The weather hasn’t improved any since my last news, which meant that the sprat pump didn’t get any further use, and was finally removed on 24th January. On the 13th and 14th January there were big tides, which, along with the storm surge, led to both the lifeboat and the passenger access pontoon being above the height of the pier. Thankfully there was no damage done, but it made for some pretty impressive photos. Unfortunately, because they were taken in the dark, they won’t reproduce well in Westword, but you can see some of them on our Facebook page.
We’ve been using this quieter period to catch up on some maintenance, especially around the Marina, but we are also hoping to do some work, including replacing ladders, in the Outer Breakwater – if the weather calms down enough! We have also received the report from Resource Efficient Scotland with recommendations for how we can reduce our energy consumption. As I indicated before, the most visible aspect of this will be changing the lights around the Harbour to LEDs, which has been calculated to save 35,000kWh of energy and 9 tonnes of CO2 annually.
I’ve been mentioning that this is the Year of Coasts and Waters 2020, and there are various events going on throughout Scotland throughout the year. We are hoping to host an event on the 27th June, in partnership with the Road to the Isles Marketing Group; RNMDSF and the RNLI. This will be a great community gala day, with various additional elements to really celebrate our Coasts and Waters. More details will be available in the run up to the day, but in the meantime, please mark the date in your diaries, and if anyone has any suggestions of what they would like to see incorporated, or would be willing to help with anything either in the run-up or on the day, then please get in touch.
We have also received information from the Highland and Moray FLAG (fisheries local action group) who are looking for participants who are involved in the fishing industry in the Highlands and Moray, and who would be interested in visiting the Jammerbugt FLAG and the Guild of Thorupstrand Coastal Fishermen in Northern Denmark. The fishing community in Thorupstrand, in northern Jutland, is one of the few examples of small-scale fishing still surviving in Denmark. The area has faced similar industry challenges to Highland and Moray in terms of lack of young fishermen coming into the industry, decommissioning impact, difficulties accessing quota, and changing markets. Through an innovative project and co-operative working, the Fishermen’s Guild and the Jammerbugt FLAG have taken steps to protect the industry, including attracting young people into the industry, community owned quota, sustainable gear adaptations, boat building, and their own seafood branding initiatives. The visit would be fully funded for successful applicants, and you can find more information, and a short questionnaire to complete if you are interested at http://www.highlandmorayflag.co.uk/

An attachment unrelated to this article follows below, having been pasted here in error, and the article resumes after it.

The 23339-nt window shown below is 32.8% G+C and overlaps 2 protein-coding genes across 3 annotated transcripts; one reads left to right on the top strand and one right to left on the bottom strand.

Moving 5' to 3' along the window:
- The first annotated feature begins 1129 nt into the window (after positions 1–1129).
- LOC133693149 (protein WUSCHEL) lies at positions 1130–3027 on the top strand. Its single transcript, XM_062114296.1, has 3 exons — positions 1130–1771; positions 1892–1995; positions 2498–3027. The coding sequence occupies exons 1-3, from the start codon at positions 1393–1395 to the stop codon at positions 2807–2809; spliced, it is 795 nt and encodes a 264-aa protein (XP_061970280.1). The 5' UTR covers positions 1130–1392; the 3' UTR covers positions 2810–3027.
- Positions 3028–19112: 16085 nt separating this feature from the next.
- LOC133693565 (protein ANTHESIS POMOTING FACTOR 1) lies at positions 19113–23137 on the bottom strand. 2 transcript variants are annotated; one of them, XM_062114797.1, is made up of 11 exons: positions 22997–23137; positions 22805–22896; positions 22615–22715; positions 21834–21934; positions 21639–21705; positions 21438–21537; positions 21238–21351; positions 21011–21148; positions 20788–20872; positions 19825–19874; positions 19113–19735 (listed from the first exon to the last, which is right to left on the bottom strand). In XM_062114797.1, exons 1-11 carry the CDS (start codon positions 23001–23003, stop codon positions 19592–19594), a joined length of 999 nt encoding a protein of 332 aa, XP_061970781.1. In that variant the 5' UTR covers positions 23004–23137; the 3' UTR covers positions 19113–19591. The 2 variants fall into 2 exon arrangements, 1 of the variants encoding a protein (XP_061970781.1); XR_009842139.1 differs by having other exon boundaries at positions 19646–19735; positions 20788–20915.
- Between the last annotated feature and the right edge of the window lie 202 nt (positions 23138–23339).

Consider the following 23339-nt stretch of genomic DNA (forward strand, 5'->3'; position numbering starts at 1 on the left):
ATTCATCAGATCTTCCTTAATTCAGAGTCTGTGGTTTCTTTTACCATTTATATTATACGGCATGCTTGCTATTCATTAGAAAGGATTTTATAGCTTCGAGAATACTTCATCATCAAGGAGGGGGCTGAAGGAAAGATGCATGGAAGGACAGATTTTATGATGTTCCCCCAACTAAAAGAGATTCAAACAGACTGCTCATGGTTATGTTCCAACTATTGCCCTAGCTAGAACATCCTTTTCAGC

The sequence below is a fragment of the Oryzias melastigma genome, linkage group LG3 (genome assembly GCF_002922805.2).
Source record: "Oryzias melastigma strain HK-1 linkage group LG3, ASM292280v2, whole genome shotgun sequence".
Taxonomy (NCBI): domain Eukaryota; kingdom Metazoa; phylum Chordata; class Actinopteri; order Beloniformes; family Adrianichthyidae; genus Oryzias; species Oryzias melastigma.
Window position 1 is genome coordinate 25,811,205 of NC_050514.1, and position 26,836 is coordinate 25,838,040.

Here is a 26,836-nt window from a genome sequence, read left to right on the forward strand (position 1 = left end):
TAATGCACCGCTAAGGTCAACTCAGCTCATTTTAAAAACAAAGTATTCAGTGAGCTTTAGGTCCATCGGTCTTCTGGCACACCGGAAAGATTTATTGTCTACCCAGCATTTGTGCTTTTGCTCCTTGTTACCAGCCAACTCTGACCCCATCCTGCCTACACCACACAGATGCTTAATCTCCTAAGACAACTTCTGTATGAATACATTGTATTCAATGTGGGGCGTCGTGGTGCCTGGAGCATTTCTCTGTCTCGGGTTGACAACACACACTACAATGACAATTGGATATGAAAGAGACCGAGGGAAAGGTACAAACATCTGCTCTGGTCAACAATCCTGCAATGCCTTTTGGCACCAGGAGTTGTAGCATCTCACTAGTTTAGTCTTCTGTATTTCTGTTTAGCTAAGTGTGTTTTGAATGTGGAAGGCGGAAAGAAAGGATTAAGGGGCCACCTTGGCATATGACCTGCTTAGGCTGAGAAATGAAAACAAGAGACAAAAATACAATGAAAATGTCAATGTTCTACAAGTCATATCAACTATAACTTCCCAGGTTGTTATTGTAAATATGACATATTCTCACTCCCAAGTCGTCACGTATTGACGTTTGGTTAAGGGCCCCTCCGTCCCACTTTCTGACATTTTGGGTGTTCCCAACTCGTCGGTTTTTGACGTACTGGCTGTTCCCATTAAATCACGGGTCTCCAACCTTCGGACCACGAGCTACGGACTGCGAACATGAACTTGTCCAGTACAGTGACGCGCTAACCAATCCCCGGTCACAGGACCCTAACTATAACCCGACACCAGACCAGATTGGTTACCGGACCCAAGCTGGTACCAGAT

We had our first Board Meeting of the year in mid-January, and the next one is scheduled for mid-March. As with every year, there will be Board vacancies, which will be advertised immediately after the March Board meeting. We know that it is quite a tight turnaround for applications each year, so I’m happy to have an informal discussion with anyone who thinks that they might be interested in applying even before the positions are advertised.
Finally, most of you will know that our Harbour Master had a big birthday on Wednesday 29th January. We celebrated with home-made Prosecco and Strawberry cheesecake kindly made by Grace. Happy Birthday Pimmy!